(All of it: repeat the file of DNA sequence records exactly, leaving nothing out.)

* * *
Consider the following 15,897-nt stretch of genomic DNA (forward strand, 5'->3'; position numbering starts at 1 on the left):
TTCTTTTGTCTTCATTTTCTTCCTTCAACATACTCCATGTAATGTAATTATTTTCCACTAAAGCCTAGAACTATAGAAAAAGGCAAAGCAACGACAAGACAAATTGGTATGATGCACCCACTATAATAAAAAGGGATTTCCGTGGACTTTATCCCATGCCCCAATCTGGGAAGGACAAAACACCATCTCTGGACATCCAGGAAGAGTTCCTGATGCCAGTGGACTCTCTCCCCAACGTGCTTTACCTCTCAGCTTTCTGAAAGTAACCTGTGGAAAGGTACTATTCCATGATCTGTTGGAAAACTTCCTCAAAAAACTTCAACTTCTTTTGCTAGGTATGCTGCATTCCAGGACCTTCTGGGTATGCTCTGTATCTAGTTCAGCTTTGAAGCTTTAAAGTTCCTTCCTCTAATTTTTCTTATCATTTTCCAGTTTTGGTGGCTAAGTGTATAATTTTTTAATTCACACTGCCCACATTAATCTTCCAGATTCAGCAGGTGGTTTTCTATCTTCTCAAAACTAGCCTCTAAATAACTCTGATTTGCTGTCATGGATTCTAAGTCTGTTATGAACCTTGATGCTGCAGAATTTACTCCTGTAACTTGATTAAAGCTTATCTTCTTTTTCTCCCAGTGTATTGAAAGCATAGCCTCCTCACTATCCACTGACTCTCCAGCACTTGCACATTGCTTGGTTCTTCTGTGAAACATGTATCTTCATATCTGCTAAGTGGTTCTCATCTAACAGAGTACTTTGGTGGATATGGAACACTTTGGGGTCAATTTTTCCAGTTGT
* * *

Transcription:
Consider the following 15,897-nt stretch of genomic DNA (forward strand, 5'->3'; position numbering starts at 1 on the left):
TTCTTTTGTCTTCATTTTCTTCCTTCAACATACTCCATGTAATGTAATTATTTTCCACTAAAGCCTAGAACTATAGAAAAAGGCAAAGCAACGACAAGACAAATTGGTATGATGCACCCACTATAATAAAAAGGGATTTCCGTGGACTTTATCCCATGCCCCAATCTGGGAAGGACAAAACACCATCTCTGGACATCCAGGAAGAGTTCCTGATGCCAGTGGACTCTCTCCCCAACGTGCTTTACCTCTCAGCTTTCTGAAAGTAACCTGTGGAAAGGTACTATTCCATGATCTGTTGGAAAACTTCCTCAAAAAACTTCAACTTCTTTTGCTAGGTATGCTGCATTCCAGGACCTTCTGGGTATGCTCTGTATCTAGTTCAGCTTTGAAGCTTTAAAGTTCCTTCCTCTAATTTTTCTTATCATTTTCCAGTTTTGGTGGCTAAGTGTATAATTTTTTAATTCACACTGCCCACATTAATCTTCCAGATTCAGCAGGTGGTTTTCTATCTTCTCAAAACTAGCCTCTAAATAACTCTGATTTGCTGTCATGGATTCTAAGTCTGTTATGAACCTTGATGCTGCAGAATTTACTCCTGTAACTTGATTAAAGCTTATCTTCTTTTTCTCCCAGTGTATTGAAAGCATAGCCTCCTCACTATCCACTGACTCTCCAGCACTTGCACATTGCTTGGTTCTTCTGTGAAACATGTATCTTCATATCTGCTAAGTGGTTCTCATCTAACAGAGTACTTTGGTGGATATGGAACACTTTGGGGTCAATTTTTCCAGTTGT